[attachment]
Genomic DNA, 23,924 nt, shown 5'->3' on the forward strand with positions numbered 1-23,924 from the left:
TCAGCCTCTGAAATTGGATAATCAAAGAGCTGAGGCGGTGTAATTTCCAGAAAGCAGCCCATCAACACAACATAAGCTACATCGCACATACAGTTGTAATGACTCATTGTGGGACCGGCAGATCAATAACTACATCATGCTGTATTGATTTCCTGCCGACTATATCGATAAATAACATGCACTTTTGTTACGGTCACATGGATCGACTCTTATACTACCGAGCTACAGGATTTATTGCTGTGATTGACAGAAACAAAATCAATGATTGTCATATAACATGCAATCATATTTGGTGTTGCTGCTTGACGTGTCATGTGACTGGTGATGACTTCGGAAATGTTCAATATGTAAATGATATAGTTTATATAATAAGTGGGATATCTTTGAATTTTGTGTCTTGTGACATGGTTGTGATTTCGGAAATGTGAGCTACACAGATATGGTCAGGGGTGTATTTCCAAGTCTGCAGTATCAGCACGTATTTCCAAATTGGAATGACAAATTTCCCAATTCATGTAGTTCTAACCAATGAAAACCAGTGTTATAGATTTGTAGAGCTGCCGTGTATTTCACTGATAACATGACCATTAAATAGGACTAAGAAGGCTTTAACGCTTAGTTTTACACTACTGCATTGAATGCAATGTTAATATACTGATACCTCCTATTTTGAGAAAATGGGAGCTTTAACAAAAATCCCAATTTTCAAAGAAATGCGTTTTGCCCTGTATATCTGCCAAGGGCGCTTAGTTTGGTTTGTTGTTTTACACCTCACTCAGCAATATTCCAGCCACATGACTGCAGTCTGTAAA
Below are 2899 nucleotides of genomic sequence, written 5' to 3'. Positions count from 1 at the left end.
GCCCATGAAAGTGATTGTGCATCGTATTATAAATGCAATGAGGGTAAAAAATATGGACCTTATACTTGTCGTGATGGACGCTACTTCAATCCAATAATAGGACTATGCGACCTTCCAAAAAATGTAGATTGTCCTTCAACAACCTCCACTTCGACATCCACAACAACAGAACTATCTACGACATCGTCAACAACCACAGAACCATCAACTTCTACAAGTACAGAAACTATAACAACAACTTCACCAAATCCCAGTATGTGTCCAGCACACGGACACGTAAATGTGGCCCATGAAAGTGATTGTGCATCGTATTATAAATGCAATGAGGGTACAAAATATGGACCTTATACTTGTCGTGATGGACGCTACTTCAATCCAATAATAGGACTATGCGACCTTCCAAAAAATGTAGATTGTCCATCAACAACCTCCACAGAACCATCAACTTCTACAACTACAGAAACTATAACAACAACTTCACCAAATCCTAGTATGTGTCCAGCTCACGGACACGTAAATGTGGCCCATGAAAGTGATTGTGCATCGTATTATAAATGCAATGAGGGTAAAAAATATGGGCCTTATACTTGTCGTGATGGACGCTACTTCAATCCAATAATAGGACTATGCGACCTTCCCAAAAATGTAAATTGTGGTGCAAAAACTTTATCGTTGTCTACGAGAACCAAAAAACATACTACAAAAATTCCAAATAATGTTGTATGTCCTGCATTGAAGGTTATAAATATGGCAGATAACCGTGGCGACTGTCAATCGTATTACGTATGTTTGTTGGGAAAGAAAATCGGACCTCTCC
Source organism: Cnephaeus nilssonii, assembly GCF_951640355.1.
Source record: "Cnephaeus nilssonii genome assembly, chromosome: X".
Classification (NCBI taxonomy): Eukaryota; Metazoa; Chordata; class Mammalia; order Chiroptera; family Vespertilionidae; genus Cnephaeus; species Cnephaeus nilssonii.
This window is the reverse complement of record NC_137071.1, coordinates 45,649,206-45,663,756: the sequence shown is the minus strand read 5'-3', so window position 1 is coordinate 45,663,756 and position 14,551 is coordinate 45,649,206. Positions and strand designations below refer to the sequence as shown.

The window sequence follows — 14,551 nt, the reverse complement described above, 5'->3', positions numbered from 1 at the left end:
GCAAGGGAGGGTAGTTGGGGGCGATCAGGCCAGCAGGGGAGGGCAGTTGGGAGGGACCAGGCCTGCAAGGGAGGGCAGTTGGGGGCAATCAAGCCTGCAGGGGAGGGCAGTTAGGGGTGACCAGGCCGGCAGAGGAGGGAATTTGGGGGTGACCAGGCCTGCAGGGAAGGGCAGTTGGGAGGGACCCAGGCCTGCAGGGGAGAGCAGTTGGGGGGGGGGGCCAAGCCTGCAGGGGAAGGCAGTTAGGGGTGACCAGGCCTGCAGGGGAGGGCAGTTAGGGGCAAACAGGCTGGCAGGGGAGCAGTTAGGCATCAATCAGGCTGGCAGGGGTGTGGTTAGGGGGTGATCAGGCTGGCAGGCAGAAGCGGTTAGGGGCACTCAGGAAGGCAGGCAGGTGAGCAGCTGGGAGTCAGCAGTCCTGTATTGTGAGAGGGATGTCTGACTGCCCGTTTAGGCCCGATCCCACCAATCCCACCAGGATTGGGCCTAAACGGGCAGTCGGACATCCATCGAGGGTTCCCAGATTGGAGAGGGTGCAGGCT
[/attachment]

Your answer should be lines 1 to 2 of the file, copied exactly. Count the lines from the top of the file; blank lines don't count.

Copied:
Genomic DNA, 23,924 nt, shown 5'->3' on the forward strand with positions numbered 1-23,924 from the left:
TCAGCCTCTGAAATTGGATAATCAAAGAGCTGAGGCGGTGTAATTTCCAGAAAGCAGCCCATCAACACAACATAAGCTACATCGCACATACAGTTGTAATGACTCATTGTGGGACCGGCAGATCAATAACTACATCATGCTGTATTGATTTCCTGCCGACTATATCGATAAATAACATGCACTTTTGTTACGGTCACATGGATCGACTCTTATACTACCGAGCTACAGGATTTATTGCTGTGATTGACAGAAACAAAATCAATGATTGTCATATAACATGCAATCATATTTGGTGTTGCTGCTTGACGTGTCATGTGACTGGTGATGACTTCGGAAATGTTCAATATGTAAATGATATAGTTTATATAATAAGTGGGATATCTTTGAATTTTGTGTCTTGTGACATGGTTGTGATTTCGGAAATGTGAGCTACACAGATATGGTCAGGGGTGTATTTCCAAGTCTGCAGTATCAGCACGTATTTCCAAATTGGAATGACAAATTTCCCAATTCATGTAGTTCTAACCAATGAAAACCAGTGTTATAGATTTGTAGAGCTGCCGTGTATTTCACTGATAACATGACCATTAAATAGGACTAAGAAGGCTTTAACGCTTAGTTTTACACTACTGCATTGAATGCAATGTTAATATACTGATACCTCCTATTTTGAGAAAATGGGAGCTTTAACAAAAATCCCAATTTTCAAAGAAATGCGTTTTGCCCTGTATATCTGCCAAGGGCGCTTAGTTTGGTTTGTTGTTTTACACCTCACTCAGCAATATTCCAGCCACATGACTGCAGTCTGTAAA